About this Research Topic
Intervertebral disc (IVD) is a fibrocartilage that lies between bony vertebral bodies, conferring flexibility, load transfer, and energy dissipation to the spine. It is comprised of the central gelatinous nucleus pulposus (NP) surrounded circumferentially by the annulus fibrosus (AF). IVD with the adjacent vertebra, endplate, facet joints, and paravertebral muscle together form the unique and important unit, the FUNCTIONAL SPINAL UNIT (FSU), the integrity of which maintains not only the spinal biomechanical steady and flexibility, but also protects and provides environment for cellular and extracellular metabolism homeostasis. The disruption of FSU caused by aging, traumatic injuries, physical and chemical toxicity, etc. is widely recognized as the most important contributor to low back pain. Low back pain is a common clinical problem that imposes a tremendous socioeconomic burden on the society. Most people older than 65 years in industrialized countries suffer from back pain, which cost over $100 billion in the US alone. Currently available treatment only provides symptomatic relief from pain through physical therapy, and modification surgical operation. These interventions cannot decelerate or prevent the progression of disruption.
This Research Topic aims to gain a deep understanding of FSU development progress, physiology homeostasis, and repair mechanism following any types of degeneration or injuries. We also sought to investigate the molecular and cellular mechanisms of low back pain with potential basic and pre-clinical therapeutic approaches including but are not limited to biomaterials, small molecule compounds, cells, exosomes and gene delivery strategy.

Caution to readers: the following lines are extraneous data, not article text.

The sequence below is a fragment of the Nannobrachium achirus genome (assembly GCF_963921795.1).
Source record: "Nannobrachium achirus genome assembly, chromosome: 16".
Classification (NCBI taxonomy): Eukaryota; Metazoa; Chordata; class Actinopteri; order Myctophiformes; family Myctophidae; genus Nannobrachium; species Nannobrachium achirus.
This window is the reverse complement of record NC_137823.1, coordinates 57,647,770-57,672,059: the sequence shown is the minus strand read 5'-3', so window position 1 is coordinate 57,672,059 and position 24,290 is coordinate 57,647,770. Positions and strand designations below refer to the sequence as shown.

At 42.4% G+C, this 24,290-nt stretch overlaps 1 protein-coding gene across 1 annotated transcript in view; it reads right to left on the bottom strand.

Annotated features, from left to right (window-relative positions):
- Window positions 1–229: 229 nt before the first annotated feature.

All Original Research Articles and Reviews that focus on, but are not limited to, the topics mentioned below are welcome:
- Development of FSU compartment and cellular origin
- Interaction between FSU and peripheral and central nervous system
- Immune cells involved in the pathologic process of IVD
- The heterogeneity of multicellular component of FSU
- Biomechanical and microenvironment
- Endogenous repair
Important Note: All contributions to this Research Topic must be within the scope of the section and journal to which they are submitted, as defined in their mission statements. Frontiers reserves the right to guide an out-of-scope manuscript to a more suitable section or journal at any stage of peer review.